The Rhetoric of Fiction

Front Cover
University of Chicago Press, Feb 15, 1983 - Language Arts & Disciplines - 552 pages
5 Reviews
The first edition of The Rhetoric of Fiction transformed the criticism of fiction and soon became a classic in the field. One of the most widely used texts in fiction courses, it is a standard reference point in advanced discussions of how fictional form works, how authors make novels accessible, and how readers recreate texts, and its concepts and terms—such as "the implied author," "the postulated reader," and "the unreliable narrator"—have become part of the standard critical lexicon.

For this new edition, Wayne C. Booth has written an extensive Afterword in which he clarifies misunderstandings, corrects what he now views as errors, and sets forth his own recent thinking about the rhetoric of fiction. The other new feature is a Supplementary Bibliography, prepared by James Phelan in consultation with the author, which lists the important critical works of the past twenty years—two decades that Booth describes as "the richest in the history of the subject."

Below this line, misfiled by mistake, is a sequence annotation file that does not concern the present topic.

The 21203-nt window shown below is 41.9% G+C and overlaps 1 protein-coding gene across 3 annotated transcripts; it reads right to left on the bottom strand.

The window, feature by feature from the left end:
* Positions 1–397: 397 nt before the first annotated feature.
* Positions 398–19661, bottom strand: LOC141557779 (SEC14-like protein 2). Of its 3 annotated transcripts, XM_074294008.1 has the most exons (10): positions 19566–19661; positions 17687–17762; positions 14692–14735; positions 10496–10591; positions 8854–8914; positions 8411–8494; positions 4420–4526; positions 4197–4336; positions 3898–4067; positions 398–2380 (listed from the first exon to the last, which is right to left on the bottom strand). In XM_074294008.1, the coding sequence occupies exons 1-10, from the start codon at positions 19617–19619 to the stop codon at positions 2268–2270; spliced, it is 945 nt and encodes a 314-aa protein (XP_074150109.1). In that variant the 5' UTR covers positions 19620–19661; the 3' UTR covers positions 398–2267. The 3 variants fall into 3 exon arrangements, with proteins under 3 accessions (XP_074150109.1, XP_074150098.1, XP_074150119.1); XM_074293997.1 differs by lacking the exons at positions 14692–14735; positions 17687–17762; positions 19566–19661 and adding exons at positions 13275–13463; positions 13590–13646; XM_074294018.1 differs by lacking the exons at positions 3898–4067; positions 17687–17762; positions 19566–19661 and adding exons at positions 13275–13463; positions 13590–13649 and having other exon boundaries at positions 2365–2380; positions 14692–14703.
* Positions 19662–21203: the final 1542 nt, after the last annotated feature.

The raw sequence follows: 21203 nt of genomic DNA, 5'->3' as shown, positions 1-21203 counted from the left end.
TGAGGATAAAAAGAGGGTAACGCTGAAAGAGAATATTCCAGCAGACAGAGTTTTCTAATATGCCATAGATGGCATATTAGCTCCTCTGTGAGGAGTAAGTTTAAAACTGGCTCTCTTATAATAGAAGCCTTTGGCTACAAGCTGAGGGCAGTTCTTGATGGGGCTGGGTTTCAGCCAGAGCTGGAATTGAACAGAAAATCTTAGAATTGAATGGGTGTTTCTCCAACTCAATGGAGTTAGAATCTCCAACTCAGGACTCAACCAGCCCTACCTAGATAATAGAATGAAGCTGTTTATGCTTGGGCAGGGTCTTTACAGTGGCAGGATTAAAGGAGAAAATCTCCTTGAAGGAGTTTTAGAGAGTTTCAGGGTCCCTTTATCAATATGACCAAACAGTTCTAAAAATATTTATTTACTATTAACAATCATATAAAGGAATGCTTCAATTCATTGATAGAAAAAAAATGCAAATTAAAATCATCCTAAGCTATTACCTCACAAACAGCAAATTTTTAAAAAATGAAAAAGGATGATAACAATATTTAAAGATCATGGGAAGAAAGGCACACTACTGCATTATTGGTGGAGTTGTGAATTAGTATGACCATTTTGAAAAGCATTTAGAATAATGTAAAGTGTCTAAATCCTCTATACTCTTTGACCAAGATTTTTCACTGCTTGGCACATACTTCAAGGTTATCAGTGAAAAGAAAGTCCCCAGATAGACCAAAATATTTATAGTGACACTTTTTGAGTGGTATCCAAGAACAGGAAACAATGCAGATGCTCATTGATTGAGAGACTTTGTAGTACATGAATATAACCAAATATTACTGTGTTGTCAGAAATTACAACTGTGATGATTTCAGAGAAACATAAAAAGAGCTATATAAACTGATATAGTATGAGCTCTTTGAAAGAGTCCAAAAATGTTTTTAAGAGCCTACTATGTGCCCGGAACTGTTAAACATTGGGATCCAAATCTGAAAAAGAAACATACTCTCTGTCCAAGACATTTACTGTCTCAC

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LibraryThing Review

User Review  - Hebephrene - LibraryThing

Without question this is one of the major, if not the major book, explicating literary devices and effects. I say that with some sadness only because it was not the book I had hoped for, something ... Read full review

LibraryThing Review

User Review  - Cecrow - LibraryThing

I picked up and read "Rhetoric" from the perspective of an author-wannabe, so my copy is now scored with underlines and margin notes that will enable me to keep my interpretations and its key points ... Read full review

Contents

True Novels Must Be Realistic
23
All Authors Should Be Objective
67
vii
103
Emotions Beliefs and the Read
119
Types of Narration
149
THE AUTHORS VOICE IN FICTION
167
Dramatized Narrators Reliable
211
Control of Distance in Jane Austens Emma
243
Confusion
311
Henry James
339
The Morality of Impersonal Narration
377
The Rhetoric in Fiction
401
Bibliography
459
Supplementary Bibliography 196182 by James Phelan
495
Index to the First Edition
521
Index to the Bibliographies
543

The Uses of Authorial Silence
271

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References to this book

Critical Practice
Catherine Belsey
Limited preview - 2002
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About the author (1983)

Wayne C. Booth (1921-2005) was the George Pullman Distinguished Service Professor at the University of Chicago. His many books include The Rhetoric of Fiction, A Rhetoric of Irony, The Power and Limits of Pluralism, The Vocation of a Teacher, and Forthe Love of It, all published by the University of Chicago Press.

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